As we come to the end of June, Irish beef prices are at their highest ever level.
The forecasts of an increasing worldwide demand in emerging countries such as China and Brazil, coupled with a rundown of herds in the critical Texas area of the US because of drought and in Argentina because of a swing to tillage, have been borne out.
Coupled with that, we have a new emphasis in Europe and particularly in Britain on a traceable, quality beef product.
Ireland is well placed to benefit from these developments. The approach to the productivity of our beef farms has fundamentally changed in the last few years.
The rise in grain prices has put a new emphasis on grass. The first phase of a three-year co-operation between the industry (including FBD), Teagasc and ourselves demonstrated clearly to a wide audience, the capacity to lift margins in Irish grass-based cattle farming.
This has been helped by the Suckler Cow Welfare Scheme, which placed well thought-through animal health, husbandry and data recording obligations on participants.
All of these factors are being joined by a realisation of the productivity gains possible from bulls as steer wintering systems came under severe profitability pressure.
To cash in on the productivity gains in bull beef has presented a whole new range of challenges, specifically how to maximise performance at grass.
Justin McCarthy reports on the grazing and feeding bull trials being carried out in Teagasc Grange with the support of the Kepak Group.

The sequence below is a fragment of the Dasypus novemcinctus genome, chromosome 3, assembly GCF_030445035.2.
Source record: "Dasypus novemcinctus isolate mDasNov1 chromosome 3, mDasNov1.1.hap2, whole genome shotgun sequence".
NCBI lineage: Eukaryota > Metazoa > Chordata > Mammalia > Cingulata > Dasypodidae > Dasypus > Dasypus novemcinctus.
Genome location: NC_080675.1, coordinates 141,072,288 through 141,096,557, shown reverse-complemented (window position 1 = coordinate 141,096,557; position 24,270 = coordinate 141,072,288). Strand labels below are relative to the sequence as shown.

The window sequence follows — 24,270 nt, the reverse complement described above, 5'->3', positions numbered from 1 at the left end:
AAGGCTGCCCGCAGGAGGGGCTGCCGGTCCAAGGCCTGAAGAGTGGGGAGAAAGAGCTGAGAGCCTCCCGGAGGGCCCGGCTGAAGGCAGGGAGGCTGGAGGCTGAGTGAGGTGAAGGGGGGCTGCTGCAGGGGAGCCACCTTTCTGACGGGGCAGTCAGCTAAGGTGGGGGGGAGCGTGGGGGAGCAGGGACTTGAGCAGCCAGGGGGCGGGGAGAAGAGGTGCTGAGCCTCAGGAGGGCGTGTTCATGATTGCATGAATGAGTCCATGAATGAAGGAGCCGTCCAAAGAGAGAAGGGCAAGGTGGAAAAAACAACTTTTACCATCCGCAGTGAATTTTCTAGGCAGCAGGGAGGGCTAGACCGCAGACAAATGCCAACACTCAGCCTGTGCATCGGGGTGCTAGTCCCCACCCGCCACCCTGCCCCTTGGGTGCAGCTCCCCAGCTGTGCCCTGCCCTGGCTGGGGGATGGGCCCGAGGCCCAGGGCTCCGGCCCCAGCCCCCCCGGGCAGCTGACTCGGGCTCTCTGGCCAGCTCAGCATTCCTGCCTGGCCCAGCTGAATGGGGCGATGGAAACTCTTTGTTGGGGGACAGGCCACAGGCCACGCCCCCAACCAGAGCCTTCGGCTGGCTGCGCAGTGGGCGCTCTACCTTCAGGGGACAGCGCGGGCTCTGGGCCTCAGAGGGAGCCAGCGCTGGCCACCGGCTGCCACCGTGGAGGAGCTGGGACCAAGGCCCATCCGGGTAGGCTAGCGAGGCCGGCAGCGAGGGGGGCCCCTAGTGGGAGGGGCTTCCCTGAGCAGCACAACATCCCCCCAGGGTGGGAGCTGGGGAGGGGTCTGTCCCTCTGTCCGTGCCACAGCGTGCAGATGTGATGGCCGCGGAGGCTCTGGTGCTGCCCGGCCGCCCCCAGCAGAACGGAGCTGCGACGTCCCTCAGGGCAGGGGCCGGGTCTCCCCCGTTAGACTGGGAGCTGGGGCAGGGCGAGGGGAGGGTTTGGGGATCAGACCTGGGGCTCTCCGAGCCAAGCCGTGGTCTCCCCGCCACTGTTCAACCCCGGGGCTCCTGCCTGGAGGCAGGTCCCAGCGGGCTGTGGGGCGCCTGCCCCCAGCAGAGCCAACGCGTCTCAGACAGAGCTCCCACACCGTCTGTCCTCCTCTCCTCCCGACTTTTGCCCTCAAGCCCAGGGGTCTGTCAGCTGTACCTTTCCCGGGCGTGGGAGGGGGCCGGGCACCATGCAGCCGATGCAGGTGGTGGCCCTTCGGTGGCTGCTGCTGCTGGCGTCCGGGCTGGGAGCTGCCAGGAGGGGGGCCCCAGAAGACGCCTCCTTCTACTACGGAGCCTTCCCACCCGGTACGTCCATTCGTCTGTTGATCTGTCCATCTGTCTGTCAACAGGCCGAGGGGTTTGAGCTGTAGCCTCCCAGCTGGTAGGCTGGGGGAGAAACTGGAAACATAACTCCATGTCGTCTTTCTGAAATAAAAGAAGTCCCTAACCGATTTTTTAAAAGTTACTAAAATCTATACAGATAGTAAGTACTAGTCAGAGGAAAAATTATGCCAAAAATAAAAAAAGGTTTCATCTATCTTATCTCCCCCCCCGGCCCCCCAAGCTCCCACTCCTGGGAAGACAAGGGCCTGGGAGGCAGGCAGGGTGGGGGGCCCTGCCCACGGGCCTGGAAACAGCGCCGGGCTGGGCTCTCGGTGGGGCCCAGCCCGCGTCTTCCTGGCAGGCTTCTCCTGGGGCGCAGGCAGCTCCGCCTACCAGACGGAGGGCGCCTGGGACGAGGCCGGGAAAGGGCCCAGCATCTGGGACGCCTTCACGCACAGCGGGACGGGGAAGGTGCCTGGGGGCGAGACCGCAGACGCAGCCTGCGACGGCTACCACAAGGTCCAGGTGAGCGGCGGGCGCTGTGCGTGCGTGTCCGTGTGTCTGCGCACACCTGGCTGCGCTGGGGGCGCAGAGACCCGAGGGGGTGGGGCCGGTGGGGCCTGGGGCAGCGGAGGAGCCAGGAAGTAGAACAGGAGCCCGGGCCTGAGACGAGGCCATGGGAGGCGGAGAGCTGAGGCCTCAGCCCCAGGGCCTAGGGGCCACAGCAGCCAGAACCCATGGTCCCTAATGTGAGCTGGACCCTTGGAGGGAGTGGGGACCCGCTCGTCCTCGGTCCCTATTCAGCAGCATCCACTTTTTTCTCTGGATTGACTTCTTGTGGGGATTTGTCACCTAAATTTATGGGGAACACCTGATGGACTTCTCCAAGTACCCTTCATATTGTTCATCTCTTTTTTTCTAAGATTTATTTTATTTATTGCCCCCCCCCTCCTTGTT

These are pivotal to providing pointers for bull producing farmers.
While the bull beef production system has the potential to be highly efficient, it requires an exceptionally high level of management, especially with challenging ground conditions like this year.
Poorly managed bull beef systems neither deliver for the farmer nor the consumer.
Until now, the industry has been in unchartered territory in relation to the most efficient production systems and the effect on meat eating quality in moving from steer systems to well managed bull beef systems.
This project will tackle both areas and establish parameters based on independent science.
We will follow with interest, while on pages 24 and 25, Justin reports on the highly commercial projects being operated to commercially produce bull beef from dairy bred bull calves.
Again, the proportion of gain that can come from grass is the critical factor in the system's profitability.
But all the bull systems are heavy users of meal in the final finishing stages.
We have no advantage in grain prices or maize production in this country.
Normally, our feed grain costs more than in Britain or on the continent and maize silage needs plastic at about €100 per acre additional cost as an insurance. Grass, especially grazed, is the only real Irish advantage.
The other side of the "let's beat the cost spiral coin" is the development of the Angus and Hereford, especially the Angus certified schemes.
This is delivering in a steer-based system outstanding quality, maximum utilisation of grass with low grain inputs and a significant premium.
This is especially the case in Britain and on the growing German market.
We are seeing the Irish beef industry become much more specialised and specific production systems much more focused on key individual markets.
It is likely that the research and advice will have to also be split along similar lines. It will be up to individual farmers to weigh up the pros and cons of different systems and how they can best deliver profits within their own farm gates.